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300-Year-Old Spanish Shipwreck Holds Million Dollar Treasure
Saturday, 15 August 2015 18:44

Shipwreck divers have announced quite the anniversary present for the flagship of a 1715 Spanish treasure fleet, the Capitana: 52 gold coins, 40 feet of gold chain, and 110 silver coins and buttons all worth over one million dollars.

The find, made over a month ago on June 17, was kept under wraps until now. The Florida family that made the discovery, led by Eric Schmitt, wanted to wait so their announcement would coincide with the 300-year anniversary of the fleet's sinking off the coast of Florida.


Treasure Hunters Find $1M in Gold at Underwater Wreckage Site
Saturday, 15 August 2015 18:39

A family of treasure hunters struck gold off the coast of Florida.

The Schmitt family found more than $1 million worth of gold coins and chains while diving at the wreckage site of a fleet of Spanish ships.

The fleet of 11 ships sunk off the coast of Florida about 300 years ago. Six have been identified, and five more are still out there, waiting to be discovered.

Brent Brisben founded 1715 Fleet — Queens Jewels LLC, which exclusively owns the rights to dive at the wreckage site, and the Schmitt family works for him.

Brisben said that the million-dollar discovery was “a magical day" for himself and the Schmitt family.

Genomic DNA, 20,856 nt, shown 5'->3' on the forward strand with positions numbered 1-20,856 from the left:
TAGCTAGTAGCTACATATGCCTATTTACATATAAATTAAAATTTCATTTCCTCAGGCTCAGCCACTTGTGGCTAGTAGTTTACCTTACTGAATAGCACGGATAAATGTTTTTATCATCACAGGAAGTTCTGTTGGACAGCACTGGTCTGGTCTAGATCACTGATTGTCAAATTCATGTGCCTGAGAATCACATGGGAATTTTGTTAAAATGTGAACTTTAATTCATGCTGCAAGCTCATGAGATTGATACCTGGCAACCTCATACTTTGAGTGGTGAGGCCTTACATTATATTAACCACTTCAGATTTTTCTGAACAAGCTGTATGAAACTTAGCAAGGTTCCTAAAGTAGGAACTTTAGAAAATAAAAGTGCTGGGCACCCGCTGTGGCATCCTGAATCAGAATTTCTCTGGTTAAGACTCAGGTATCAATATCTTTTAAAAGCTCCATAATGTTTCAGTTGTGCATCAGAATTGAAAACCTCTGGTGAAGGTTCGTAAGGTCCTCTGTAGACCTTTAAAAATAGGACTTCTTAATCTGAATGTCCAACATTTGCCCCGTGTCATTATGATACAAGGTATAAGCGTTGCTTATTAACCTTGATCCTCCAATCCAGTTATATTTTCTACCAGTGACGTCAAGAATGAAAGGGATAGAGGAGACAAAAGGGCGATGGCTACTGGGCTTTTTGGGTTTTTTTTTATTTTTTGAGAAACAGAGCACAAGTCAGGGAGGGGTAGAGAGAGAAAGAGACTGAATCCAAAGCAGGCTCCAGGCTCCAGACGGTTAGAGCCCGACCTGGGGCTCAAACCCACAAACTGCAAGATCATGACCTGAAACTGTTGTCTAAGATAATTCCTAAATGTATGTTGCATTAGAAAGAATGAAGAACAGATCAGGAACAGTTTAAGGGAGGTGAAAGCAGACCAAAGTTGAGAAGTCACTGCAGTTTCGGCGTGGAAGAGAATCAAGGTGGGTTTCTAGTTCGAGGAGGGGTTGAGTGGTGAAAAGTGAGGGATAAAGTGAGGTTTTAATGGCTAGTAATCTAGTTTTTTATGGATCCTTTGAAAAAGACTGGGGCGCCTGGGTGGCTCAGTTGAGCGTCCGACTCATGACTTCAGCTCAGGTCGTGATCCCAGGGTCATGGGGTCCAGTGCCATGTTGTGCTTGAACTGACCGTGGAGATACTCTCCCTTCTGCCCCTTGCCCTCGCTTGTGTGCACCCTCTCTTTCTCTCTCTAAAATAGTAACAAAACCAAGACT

Treasure hunters hit jackpot off Florida Coast
Friday, 02 May 2014 18:27

Treasure Hunters Find Gold Coin Trove Off Florida
Friday, 02 May 2014 18:26

In July of 1715, a fleet of 11 spanish ships departed from Havana, Cuba. A hurricane struck on July 31, and all the ships sank. Fast forward 300 years, and 48 gold coins from the fleet have been discovered off the Florida coast.


Video: Adventurous Florida Family Finds Buried Treasure
Friday, 02 May 2014 18:25
The Schmitt family found nearly a half million dollars worth of riches off the east coast of Florida

Newspaper Clippings
Wednesday, 16 February 2011 08:00
  • New Company reaps harvest of gold, silver from 1715 fleet
  • Treasure hunters find coins inside bronze cannon
  • Gold bird valued at $885K
  • Vero mother-daughter team finds gold statue from 1715 Spanish treasure
    fleet off Fort Pierce
  • Family sells rights to sunken ships
  • Area divers find gun, gold, coins from Spanich shipwreck